It started in an antique store near Bucks County, Penn. We stopped in there on the way to somewhere else and I came away with three pieces of vintage fabric. I used one piece to make plaid pajamas, and one piece still remains uncut. There were more fabrics in the antique store yet I restrained myself. But that’s neither here nor there. I’m here to tell you about a dress. It’s a very specific dress, and it’s the dress that I wore recently to my friend Sarah Rose’s wedding.
I am not one of those people who only buys fabric or patterns when she has a specific project in mind. I think it would be better for my wallet if I were. I have a large stash and probably don’t have to buy any fabric for a year or two (but please don’t tell my husband I said that). When I’m planning to sew a garment, sometimes I start out with the fabric, and sometimes I start out with the pattern, but most of the time I am rolling one of those around in my head looking for inspiration. This time, I knew I wanted to make the Cat’s Cradle Dress from Decades of Sewing.
I’ve made a couple Decades of Sewing patterns before and really like the aesthetic. I was also pretty sure that it would be relatively easy to fit this dress and because of the dramatic neckline, it would certainly turn out really cool. And then I scratched my head for a few days trying to decide on a fabric to use. Of course, I was prepared to buy more fabric if I needed.
But the perfect fabric for the dress was right there in my stash, from the antique store on the way to Bucks County. One of the most intriguing things about this fabric is the tag, which unfortunately went missing in the two years between buying it and sewing it. The way this fabric was labeled was a big part of what made me buy it. Of course the pink, turquoise, and gold print on it was pretty special, but the seller called it “Ugly Dress Fabric.” I didn’t really think it was ugly — kind of unusual, sure, but not universally ugly. And though I never told the bride about what this fabric was called, I always thought she’d get a kick out of its name.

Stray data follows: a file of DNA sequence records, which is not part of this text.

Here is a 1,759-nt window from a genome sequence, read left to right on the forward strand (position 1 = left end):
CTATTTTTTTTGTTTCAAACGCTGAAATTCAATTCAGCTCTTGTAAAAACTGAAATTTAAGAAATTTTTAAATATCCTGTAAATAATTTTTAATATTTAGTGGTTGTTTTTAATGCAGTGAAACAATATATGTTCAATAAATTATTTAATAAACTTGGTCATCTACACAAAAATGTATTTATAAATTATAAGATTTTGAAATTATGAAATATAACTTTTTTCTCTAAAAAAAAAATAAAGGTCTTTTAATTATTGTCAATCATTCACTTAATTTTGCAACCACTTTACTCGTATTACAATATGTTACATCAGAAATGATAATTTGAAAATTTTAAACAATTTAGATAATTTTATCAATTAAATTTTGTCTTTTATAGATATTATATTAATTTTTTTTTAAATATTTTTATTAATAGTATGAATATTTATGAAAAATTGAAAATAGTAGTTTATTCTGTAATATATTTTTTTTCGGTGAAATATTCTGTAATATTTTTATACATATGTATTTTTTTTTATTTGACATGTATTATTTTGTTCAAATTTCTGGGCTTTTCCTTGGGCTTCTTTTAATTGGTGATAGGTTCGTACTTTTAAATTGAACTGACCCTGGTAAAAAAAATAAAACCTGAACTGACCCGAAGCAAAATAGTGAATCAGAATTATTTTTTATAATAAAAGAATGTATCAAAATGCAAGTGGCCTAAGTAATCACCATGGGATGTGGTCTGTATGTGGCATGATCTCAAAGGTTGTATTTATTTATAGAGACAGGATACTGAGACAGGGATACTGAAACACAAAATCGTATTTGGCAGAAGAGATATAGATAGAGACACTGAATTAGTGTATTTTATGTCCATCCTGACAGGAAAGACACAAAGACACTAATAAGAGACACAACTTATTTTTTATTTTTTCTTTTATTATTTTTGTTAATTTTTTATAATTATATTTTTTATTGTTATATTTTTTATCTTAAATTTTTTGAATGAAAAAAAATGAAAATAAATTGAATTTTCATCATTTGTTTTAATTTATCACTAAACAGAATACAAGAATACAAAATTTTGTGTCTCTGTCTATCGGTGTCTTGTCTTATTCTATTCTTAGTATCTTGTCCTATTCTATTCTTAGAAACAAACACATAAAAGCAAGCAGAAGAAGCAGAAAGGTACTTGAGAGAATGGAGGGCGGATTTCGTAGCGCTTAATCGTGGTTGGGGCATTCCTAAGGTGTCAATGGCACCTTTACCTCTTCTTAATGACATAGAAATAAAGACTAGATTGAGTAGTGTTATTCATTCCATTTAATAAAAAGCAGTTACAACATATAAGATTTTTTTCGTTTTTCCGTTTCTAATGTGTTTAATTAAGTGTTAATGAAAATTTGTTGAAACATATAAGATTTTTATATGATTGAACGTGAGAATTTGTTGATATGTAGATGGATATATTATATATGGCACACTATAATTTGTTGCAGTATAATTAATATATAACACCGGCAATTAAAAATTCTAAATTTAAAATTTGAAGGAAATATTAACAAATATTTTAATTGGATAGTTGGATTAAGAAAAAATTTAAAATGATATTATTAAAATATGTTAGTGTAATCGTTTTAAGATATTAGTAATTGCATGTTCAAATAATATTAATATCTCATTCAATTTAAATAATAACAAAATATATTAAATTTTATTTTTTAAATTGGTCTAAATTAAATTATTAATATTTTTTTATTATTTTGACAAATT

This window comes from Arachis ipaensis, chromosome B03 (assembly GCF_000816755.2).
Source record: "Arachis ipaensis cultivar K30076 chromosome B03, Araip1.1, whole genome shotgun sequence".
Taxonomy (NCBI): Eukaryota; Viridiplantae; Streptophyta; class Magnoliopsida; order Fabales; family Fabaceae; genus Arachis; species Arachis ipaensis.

And for anyone who’s still reading and is curious about my process: I made two muslins and discovered that the plaid fabric I used in the first had a little more stretch and give than my “fashion fabric.” Hence the second one. I also debated for quite a long time over how to orient the stripes in the bodice and the skirt of the dress. I was able to try it on the dress form.
And the step that was both fun and took me to a style place that I wasn’t expecting: trying out the trims. I bought 3 different trims and thought I would like the gold one best—As you can see I went with the turquoise.
Thanks for reading. Do you ever change directions while making something? Do you have any good stories about buying “secondhand” fabric?